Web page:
• Recent investigations have clarified the clinical, radiologic, and pathologic features of primary sclerosing cholangitis, a chronic fibrosing disorder affecting the biliary tree. This progressive, cholestatic biliary disease is diagnosed when an elevated serum alkaline phosphatase level and stricturing and beading of bile ducts on cholangiography are found in a patient with jaundice, bouts of cholangitis, and, frequently, ulcerative colitis. The disease results in a spectrum of hepatic changes characterized by periductal and portal fibrosis, bile ductular proliferation, diminished numbers of normal bile ducts, piecemeal necrosis, and copper accumulation. The clinicopathologic features of primary sclerosing cholangitis, hypotheses on its pathogenesis, and possible forms of therapy are examined.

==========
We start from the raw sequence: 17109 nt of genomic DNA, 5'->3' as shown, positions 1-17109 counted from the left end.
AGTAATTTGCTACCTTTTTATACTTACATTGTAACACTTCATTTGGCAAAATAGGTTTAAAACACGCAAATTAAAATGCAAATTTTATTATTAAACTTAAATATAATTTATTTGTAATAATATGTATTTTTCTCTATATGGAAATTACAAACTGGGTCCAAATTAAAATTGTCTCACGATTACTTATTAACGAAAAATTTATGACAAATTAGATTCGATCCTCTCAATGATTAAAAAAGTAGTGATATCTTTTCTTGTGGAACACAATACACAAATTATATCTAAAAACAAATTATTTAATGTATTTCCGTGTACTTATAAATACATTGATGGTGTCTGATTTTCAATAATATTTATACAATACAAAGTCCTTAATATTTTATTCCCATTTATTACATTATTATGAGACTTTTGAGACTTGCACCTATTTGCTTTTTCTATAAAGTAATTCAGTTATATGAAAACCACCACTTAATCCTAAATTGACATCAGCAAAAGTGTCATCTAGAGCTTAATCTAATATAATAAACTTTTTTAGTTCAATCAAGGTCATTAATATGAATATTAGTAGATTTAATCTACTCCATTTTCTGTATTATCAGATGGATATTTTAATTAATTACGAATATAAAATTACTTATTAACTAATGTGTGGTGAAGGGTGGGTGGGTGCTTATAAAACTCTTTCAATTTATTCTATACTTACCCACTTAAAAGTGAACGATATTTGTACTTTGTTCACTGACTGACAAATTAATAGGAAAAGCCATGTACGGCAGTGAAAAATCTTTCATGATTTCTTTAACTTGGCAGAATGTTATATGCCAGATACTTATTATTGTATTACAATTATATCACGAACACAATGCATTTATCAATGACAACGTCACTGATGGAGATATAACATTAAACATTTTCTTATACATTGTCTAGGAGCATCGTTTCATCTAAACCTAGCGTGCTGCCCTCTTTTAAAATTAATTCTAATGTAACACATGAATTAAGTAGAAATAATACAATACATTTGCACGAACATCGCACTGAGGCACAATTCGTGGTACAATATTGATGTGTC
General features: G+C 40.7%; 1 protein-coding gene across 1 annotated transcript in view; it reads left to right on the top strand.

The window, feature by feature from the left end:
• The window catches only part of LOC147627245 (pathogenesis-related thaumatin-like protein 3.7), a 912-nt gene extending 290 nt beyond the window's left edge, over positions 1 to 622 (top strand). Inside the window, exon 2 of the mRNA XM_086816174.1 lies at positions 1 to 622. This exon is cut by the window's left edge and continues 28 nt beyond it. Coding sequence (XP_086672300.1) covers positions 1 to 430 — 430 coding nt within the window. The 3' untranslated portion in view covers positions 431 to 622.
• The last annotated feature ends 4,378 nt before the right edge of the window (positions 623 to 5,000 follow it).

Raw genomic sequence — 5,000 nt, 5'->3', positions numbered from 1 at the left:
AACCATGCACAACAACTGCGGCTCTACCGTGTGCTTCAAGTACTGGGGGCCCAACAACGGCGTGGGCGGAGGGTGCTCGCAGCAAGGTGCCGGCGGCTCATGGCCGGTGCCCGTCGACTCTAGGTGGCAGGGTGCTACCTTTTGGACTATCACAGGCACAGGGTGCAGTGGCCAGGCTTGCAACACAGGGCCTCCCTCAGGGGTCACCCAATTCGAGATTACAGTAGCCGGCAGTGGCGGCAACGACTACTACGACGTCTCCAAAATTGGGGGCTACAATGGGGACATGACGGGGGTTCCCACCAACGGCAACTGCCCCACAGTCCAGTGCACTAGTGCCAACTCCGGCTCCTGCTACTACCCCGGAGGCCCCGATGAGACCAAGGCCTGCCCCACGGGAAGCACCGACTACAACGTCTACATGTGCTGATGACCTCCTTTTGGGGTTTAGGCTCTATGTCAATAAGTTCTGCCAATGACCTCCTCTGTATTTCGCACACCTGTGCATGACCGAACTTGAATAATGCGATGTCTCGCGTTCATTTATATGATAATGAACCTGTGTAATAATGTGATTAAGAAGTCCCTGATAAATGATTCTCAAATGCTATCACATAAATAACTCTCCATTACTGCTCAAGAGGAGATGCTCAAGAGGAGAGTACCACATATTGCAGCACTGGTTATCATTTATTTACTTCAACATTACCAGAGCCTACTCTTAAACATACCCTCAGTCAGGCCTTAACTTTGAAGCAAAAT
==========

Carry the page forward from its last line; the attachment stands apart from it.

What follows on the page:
(Arch Intern Med 1982;142:1157-1160)